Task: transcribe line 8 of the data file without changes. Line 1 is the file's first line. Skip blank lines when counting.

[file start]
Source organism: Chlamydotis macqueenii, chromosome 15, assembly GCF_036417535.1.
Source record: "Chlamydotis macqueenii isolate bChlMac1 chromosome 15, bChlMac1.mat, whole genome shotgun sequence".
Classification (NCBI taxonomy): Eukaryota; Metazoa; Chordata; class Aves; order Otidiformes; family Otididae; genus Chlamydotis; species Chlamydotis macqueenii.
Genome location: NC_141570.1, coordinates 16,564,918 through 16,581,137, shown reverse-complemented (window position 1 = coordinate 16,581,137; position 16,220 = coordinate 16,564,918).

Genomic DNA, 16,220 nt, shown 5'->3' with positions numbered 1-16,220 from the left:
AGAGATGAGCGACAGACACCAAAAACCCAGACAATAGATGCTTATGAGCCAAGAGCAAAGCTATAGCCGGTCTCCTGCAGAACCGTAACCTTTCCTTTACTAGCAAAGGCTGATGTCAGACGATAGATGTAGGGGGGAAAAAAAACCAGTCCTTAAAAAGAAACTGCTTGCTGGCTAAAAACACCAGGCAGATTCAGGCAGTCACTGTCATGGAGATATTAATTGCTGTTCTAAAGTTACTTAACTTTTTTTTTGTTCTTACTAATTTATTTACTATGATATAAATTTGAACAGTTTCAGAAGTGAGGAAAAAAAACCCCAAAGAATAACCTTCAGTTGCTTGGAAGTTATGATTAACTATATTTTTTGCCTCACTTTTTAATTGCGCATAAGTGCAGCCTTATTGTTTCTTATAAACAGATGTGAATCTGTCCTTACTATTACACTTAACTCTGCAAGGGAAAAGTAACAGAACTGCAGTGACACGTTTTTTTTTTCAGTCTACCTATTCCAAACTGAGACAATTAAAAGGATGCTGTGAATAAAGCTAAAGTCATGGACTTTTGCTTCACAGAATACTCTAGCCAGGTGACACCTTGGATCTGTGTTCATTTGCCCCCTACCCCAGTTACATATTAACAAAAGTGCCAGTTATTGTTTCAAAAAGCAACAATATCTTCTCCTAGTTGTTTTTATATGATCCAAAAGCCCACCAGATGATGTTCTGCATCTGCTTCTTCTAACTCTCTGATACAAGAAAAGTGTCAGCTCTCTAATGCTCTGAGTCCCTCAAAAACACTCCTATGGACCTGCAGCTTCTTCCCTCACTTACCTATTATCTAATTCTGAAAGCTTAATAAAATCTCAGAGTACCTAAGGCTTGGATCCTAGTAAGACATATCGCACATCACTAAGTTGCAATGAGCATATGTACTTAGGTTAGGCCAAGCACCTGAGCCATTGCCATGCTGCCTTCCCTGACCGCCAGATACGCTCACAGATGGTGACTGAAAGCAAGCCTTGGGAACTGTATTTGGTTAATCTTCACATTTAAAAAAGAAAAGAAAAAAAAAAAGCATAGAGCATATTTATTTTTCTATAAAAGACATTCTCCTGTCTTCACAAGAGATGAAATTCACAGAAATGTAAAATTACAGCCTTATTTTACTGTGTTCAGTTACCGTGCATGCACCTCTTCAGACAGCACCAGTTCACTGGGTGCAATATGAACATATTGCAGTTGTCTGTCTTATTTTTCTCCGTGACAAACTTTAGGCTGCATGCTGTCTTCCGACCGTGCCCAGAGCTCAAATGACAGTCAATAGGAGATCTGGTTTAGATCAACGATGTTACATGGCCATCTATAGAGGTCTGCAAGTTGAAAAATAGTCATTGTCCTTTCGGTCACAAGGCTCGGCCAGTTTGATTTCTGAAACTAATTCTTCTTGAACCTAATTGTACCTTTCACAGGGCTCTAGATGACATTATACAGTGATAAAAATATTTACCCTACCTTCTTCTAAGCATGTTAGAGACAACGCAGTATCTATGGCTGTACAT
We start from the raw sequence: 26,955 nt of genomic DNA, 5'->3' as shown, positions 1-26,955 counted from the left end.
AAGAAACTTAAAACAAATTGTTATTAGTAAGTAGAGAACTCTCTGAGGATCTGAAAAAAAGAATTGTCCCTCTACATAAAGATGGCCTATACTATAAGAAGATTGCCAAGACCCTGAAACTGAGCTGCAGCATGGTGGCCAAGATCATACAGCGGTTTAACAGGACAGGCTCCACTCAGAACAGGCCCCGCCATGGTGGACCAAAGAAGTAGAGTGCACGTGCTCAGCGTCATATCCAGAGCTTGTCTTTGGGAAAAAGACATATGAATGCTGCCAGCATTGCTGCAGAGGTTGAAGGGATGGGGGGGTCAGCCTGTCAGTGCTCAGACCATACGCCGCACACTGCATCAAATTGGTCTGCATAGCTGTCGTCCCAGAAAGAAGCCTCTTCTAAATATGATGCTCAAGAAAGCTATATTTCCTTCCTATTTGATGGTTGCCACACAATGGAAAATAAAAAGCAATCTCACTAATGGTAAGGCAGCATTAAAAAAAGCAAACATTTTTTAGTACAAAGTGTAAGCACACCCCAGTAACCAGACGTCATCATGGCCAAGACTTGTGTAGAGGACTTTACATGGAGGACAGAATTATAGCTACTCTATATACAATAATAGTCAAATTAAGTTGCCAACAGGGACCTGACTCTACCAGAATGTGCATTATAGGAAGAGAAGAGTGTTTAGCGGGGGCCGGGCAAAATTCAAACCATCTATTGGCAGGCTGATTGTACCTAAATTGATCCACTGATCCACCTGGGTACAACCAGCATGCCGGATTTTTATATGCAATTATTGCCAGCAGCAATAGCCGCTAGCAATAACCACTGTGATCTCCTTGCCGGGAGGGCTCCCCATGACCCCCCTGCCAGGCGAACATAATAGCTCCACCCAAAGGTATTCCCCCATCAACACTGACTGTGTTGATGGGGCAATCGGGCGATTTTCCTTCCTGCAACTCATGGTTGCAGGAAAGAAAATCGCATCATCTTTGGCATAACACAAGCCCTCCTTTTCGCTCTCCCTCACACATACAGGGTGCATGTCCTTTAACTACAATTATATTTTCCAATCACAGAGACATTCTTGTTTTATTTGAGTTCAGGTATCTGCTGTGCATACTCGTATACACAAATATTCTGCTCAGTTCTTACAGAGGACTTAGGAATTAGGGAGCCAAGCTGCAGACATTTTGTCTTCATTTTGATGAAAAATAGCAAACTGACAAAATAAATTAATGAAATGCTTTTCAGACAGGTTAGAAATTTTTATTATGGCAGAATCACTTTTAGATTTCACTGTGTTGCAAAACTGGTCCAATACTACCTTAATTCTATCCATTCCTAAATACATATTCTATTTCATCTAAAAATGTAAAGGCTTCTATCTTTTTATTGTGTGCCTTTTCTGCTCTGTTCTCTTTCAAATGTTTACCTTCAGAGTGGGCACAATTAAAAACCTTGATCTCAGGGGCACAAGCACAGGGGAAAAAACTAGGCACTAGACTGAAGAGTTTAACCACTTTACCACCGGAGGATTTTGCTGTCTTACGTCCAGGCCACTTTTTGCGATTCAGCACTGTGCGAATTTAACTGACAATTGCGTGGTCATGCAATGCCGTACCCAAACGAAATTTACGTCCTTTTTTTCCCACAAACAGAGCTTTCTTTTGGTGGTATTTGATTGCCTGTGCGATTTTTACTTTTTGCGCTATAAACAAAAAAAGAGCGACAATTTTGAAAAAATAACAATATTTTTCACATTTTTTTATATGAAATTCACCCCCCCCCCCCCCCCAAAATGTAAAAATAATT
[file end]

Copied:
AAGAAACTTAAAACAAATTGTTATTAGTAAGTAGAGAACTCTCTGAGGATCTGAAAAAAAGAATTGTCCCTCTACATAAAGATGGCCTATACTATAAGAAGATTGCCAAGACCCTGAAACTGAGCTGCAGCATGGTGGCCAAGATCATACAGCGGTTTAACAGGACAGGCTCCACTCAGAACAGGCCCCGCCATGGTGGACCAAAGAAGTAGAGTGCACGTGCTCAGCGTCATATCCAGAGCTTGTCTTTGGGAAAAAGACATATGAATGCTGCCAGCATTGCTGCAGAGGTTGAAGGGATGGGGGGGTCAGCCTGTCAGTGCTCAGACCATACGCCGCACACTGCATCAAATTGGTCTGCATAGCTGTCGTCCCAGAAAGAAGCCTCTTCTAAATATGATGCTCAAGAAAGCTATATTTCCTTCCTATTTGATGGTTGCCACACAATGGAAAATAAAAAGCAATCTCACTAATGGTAAGGCAGCATTAAAAAAAGCAAACATTTTTTAGTACAAAGTGTAAGCACACCCCAGTAACCAGACGTCATCATGGCCAAGACTTGTGTAGAGGACTTTACATGGAGGACAGAATTATAGCTACTCTATATACAATAATAGTCAAATTAAGTTGCCAACAGGGACCTGACTCTACCAGAATGTGCATTATAGGAAGAGAAGAGTGTTTAGCGGGGGCCGGGCAAAATTCAAACCATCTATTGGCAGGCTGATTGTACCTAAATTGATCCACTGATCCACCTGGGTACAACCAGCATGCCGGATTTTTATATGCAATTATTGCCAGCAGCAATAGCCGCTAGCAATAACCACTGTGATCTCCTTGCCGGGAGGGCTCCCCATGACCCCCCTGCCAGGCGAACATAATAGCTCCACCCAAAGGTATTCCCCCATCAACACTGACTGTGTTGATGGGGCAATCGGGCGATTTTCCTTCCTGCAACTCATGGTTGCAGGAAAGAAAATCGCATCATCTTTGGCATAACACAAGCCCTCCTTTTCGCTCTCCCTCACACATACAGGGTGCATGTCCTTTAACTACAATTATATTTTCCAATCACAGAGACATTCTTGTTTTATTTGAGTTCAGGTATCTGCTGTGCATACTCGTATACACAAATATTCTGCTCAGTTCTTACAGAGGACTTAGGAATTAGGGAGCCAAGCTGCAGACATTTTGTCTTCATTTTGATGAAAAATAGCAAACTGACAAAATAAATTAATGAAATGCTTTTCAGACAGGTTAGAAATTTTTATTATGGCAGAATCACTTTTAGATTTCACTGTGTTGCAAAACTGGTCCAATACTACCTTAATTCTATCCATTCCTAAATACATATTCTATTTCATCTAAAAATGTAAAGGCTTCTATCTTTTTATTGTGTGCCTTTTCTGCTCTGTTCTCTTTCAAATGTTTACCTTCAGAGTGGGCACAATTAAAAACCTTGATCTCAGGGGCACAAGCACAGGGGAAAAAACTAGGCACTAGACTGAAGAGTTTAACCACTTTACCACCGGAGGATTTTGCTGTCTTACGTCCAGGCCACTTTTTGCGATTCAGCACTGTGCGAATTTAACTGACAATTGCGTGGTCATGCAATGCCGTACCCAAACGAAATTTACGTCCTTTTTTTCCCACAAACAGAGCTTTCTTTTGGTGGTATTTGATTGCCTGTGCGATTTTTACTTTTTGCGCTATAAACAAAAAAAGAGCGACAATTTTGAAAAAATAACAATATTTTTCACATTTTTTTATATGAAATTCACCCCCCCCCCCCCCCCAAAATGTAAAAATAATT